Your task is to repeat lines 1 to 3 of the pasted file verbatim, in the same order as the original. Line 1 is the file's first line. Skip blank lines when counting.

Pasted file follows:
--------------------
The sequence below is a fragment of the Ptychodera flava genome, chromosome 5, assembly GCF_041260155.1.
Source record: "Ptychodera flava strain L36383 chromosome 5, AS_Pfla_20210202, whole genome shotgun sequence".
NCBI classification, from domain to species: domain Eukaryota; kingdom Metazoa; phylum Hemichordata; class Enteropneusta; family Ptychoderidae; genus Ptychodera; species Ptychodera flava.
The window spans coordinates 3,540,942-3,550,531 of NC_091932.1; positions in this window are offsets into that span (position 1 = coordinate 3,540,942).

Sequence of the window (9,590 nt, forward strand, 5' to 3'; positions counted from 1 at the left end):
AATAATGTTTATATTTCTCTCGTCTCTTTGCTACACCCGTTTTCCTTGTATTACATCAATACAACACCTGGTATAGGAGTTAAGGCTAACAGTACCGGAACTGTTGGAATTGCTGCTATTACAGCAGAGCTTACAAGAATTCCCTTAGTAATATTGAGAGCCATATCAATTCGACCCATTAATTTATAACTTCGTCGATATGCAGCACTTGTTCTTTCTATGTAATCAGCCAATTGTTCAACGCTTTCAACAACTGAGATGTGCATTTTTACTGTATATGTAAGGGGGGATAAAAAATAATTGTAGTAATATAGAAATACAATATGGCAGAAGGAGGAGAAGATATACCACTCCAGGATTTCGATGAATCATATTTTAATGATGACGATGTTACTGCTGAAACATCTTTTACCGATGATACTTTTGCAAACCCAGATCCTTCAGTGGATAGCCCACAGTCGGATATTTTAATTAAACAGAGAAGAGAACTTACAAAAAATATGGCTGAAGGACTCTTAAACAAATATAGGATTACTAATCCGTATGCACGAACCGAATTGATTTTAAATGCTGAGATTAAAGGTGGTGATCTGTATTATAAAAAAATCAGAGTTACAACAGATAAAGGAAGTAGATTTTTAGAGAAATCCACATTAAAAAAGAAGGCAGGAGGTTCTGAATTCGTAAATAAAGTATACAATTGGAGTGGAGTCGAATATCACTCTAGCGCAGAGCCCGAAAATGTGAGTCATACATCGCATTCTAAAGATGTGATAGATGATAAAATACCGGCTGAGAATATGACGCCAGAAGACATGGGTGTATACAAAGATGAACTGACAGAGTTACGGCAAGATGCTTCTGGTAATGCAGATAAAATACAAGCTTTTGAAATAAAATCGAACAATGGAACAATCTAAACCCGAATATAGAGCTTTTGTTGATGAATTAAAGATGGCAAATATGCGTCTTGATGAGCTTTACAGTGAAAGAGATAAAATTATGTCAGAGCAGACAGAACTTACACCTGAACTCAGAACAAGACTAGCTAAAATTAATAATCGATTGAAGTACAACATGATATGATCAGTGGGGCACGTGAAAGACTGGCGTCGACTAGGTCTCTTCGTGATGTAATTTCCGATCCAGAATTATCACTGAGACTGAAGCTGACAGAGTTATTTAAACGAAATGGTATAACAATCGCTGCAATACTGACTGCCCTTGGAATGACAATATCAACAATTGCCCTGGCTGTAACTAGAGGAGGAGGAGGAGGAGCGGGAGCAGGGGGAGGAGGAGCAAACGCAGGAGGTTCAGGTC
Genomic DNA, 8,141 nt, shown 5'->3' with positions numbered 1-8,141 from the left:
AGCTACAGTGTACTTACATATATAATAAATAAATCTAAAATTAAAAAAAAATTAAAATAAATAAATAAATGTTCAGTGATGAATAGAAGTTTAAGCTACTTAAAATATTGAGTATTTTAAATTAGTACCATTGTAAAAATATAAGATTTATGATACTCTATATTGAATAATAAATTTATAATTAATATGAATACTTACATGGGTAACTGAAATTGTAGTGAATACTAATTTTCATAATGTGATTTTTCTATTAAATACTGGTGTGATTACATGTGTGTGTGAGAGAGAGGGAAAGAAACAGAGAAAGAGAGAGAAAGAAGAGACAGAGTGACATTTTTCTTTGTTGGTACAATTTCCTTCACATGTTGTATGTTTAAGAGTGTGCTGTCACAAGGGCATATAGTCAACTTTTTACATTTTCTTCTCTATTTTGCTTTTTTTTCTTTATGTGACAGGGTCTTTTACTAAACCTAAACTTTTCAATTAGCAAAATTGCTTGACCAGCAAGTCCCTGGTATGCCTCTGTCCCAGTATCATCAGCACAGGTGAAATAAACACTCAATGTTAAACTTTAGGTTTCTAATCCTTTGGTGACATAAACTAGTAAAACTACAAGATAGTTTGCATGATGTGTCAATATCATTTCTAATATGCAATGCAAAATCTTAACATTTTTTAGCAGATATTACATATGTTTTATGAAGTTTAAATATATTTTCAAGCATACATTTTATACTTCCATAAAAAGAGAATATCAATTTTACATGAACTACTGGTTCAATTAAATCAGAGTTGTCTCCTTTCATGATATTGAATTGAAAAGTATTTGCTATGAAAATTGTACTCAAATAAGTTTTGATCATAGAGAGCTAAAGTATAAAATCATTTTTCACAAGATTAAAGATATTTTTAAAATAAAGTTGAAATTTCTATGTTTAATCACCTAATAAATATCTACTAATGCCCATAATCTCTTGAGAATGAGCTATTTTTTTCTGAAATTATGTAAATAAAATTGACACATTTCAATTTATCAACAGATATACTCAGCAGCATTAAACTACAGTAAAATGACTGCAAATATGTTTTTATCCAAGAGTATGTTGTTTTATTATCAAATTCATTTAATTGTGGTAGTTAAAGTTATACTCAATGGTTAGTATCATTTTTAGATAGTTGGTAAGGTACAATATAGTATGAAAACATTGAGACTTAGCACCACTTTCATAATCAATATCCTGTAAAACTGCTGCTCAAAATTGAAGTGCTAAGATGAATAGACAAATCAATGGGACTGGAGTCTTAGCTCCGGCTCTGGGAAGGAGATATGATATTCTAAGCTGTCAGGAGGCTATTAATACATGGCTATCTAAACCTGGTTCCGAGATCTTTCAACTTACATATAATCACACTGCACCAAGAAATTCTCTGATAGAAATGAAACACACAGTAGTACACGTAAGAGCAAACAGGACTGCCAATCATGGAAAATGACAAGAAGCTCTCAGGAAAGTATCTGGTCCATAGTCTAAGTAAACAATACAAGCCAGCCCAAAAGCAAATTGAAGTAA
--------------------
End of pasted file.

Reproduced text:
The sequence below is a fragment of the Ptychodera flava genome, chromosome 5, assembly GCF_041260155.1.
Source record: "Ptychodera flava strain L36383 chromosome 5, AS_Pfla_20210202, whole genome shotgun sequence".
NCBI classification, from domain to species: domain Eukaryota; kingdom Metazoa; phylum Hemichordata; class Enteropneusta; family Ptychoderidae; genus Ptychodera; species Ptychodera flava.